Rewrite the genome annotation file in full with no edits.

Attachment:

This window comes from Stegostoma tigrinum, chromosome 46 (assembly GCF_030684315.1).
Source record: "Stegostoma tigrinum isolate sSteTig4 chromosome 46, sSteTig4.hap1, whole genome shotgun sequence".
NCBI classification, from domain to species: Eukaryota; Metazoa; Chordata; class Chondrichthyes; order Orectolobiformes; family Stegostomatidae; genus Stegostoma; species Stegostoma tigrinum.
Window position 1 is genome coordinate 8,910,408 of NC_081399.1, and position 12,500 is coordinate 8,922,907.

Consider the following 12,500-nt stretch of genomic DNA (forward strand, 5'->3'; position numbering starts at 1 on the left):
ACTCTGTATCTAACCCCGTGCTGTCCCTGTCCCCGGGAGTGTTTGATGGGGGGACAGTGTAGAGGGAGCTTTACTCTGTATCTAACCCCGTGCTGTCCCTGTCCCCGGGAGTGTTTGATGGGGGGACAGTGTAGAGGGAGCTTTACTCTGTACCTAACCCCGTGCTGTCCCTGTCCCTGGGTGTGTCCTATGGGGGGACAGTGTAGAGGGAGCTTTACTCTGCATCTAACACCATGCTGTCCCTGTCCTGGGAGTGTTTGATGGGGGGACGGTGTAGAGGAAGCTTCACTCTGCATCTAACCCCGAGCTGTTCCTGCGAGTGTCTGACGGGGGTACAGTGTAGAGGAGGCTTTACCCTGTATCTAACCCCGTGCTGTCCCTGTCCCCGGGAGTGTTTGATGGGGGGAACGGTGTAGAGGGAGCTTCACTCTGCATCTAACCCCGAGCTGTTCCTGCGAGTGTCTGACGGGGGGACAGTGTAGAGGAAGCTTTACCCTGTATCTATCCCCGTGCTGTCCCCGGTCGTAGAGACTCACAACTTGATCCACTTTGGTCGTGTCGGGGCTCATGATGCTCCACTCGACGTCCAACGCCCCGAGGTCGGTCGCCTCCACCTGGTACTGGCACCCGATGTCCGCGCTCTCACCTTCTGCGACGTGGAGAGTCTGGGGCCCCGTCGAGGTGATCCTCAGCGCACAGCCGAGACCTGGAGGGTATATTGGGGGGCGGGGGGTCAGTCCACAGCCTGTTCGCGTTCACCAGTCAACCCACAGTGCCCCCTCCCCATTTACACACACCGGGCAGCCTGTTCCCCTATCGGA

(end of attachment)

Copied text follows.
This window comes from Stegostoma tigrinum, chromosome 46 (assembly GCF_030684315.1).
Source record: "Stegostoma tigrinum isolate sSteTig4 chromosome 46, sSteTig4.hap1, whole genome shotgun sequence".
NCBI classification, from domain to species: Eukaryota; Metazoa; Chordata; class Chondrichthyes; order Orectolobiformes; family Stegostomatidae; genus Stegostoma; species Stegostoma tigrinum.
Window position 1 is genome coordinate 8,910,408 of NC_081399.1, and position 12,500 is coordinate 8,922,907.

Consider the following 12,500-nt stretch of genomic DNA (forward strand, 5'->3'; position numbering starts at 1 on the left):
ACTCTGTATCTAACCCCGTGCTGTCCCTGTCCCCGGGAGTGTTTGATGGGGGGACAGTGTAGAGGGAGCTTTACTCTGTATCTAACCCCGTGCTGTCCCTGTCCCCGGGAGTGTTTGATGGGGGGACAGTGTAGAGGGAGCTTTACTCTGTACCTAACCCCGTGCTGTCCCTGTCCCTGGGTGTGTCCTATGGGGGGACAGTGTAGAGGGAGCTTTACTCTGCATCTAACACCATGCTGTCCCTGTCCTGGGAGTGTTTGATGGGGGGACGGTGTAGAGGAAGCTTCACTCTGCATCTAACCCCGAGCTGTTCCTGCGAGTGTCTGACGGGGGTACAGTGTAGAGGAGGCTTTACCCTGTATCTAACCCCGTGCTGTCCCTGTCCCCGGGAGTGTTTGATGGGGGGAACGGTGTAGAGGGAGCTTCACTCTGCATCTAACCCCGAGCTGTTCCTGCGAGTGTCTGACGGGGGGACAGTGTAGAGGAAGCTTTACCCTGTATCTATCCCCGTGCTGTCCCCGGTCGTAGAGACTCACAACTTGATCCACTTTGGTCGTGTCGGGGCTCATGATGCTCCACTCGACGTCCAACGCCCCGAGGTCGGTCGCCTCCACCTGGTACTGGCACCCGATGTCCGCGCTCTCACCTTCTGCGACGTGGAGAGTCTGGGGCCCCGTCGAGGTGATCCTCAGCGCACAGCCGAGACCTGGAGGGTATATTGGGGGGCGGGGGGTCAGTCCACAGCCTGTTCGCGTTCACCAGTCAACCCACAGTGCCCCCTCCCCATTTACACACACCGGGCAGCCTGTTCCCCTATCGGA